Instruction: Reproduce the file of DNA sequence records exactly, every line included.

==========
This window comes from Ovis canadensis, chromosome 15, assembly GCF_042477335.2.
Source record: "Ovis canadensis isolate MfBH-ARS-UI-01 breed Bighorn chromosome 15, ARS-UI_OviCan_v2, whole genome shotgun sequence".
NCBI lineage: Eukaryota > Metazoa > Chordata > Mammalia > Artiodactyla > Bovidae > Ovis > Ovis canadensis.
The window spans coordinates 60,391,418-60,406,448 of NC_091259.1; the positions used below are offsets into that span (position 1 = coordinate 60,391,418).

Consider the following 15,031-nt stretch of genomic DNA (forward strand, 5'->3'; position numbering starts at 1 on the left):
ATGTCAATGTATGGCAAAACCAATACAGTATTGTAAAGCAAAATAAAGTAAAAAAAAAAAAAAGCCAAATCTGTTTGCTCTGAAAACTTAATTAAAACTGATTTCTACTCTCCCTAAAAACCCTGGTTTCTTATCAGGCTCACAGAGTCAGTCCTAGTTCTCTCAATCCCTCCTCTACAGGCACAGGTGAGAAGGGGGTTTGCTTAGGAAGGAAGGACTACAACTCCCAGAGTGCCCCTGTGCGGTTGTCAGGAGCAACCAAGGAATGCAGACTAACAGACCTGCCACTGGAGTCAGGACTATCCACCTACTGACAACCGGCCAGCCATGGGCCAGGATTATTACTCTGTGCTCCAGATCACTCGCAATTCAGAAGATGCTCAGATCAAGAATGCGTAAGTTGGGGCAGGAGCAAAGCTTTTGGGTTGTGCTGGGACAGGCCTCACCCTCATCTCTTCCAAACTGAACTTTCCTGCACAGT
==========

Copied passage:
This window comes from Ovis canadensis, chromosome 15, assembly GCF_042477335.2.
Source record: "Ovis canadensis isolate MfBH-ARS-UI-01 breed Bighorn chromosome 15, ARS-UI_OviCan_v2, whole genome shotgun sequence".
NCBI lineage: Eukaryota > Metazoa > Chordata > Mammalia > Artiodactyla > Bovidae > Ovis > Ovis canadensis.
The window spans coordinates 60,391,418-60,406,448 of NC_091259.1; the positions used below are offsets into that span (position 1 = coordinate 60,391,418).

Consider the following 15,031-nt stretch of genomic DNA (forward strand, 5'->3'; position numbering starts at 1 on the left):
ATGTCAATGTATGGCAAAACCAATACAGTATTGTAAAGCAAAATAAAGTAAAAAAAAAAAAAAGCCAAATCTGTTTGCTCTGAAAACTTAATTAAAACTGATTTCTACTCTCCCTAAAAACCCTGGTTTCTTATCAGGCTCACAGAGTCAGTCCTAGTTCTCTCAATCCCTCCTCTACAGGCACAGGTGAGAAGGGGGTTTGCTTAGGAAGGAAGGACTACAACTCCCAGAGTGCCCCTGTGCGGTTGTCAGGAGCAACCAAGGAATGCAGACTAACAGACCTGCCACTGGAGTCAGGACTATCCACCTACTGACAACCGGCCAGCCATGGGCCAGGATTATTACTCTGTGCTCCAGATCACTCGCAATTCAGAAGATGCTCAGATCAAGAATGCGTAAGTTGGGGCAGGAGCAAAGCTTTTGGGTTGTGCTGGGACAGGCCTCACCCTCATCTCTTCCAAACTGAACTTTCCTGCACAGT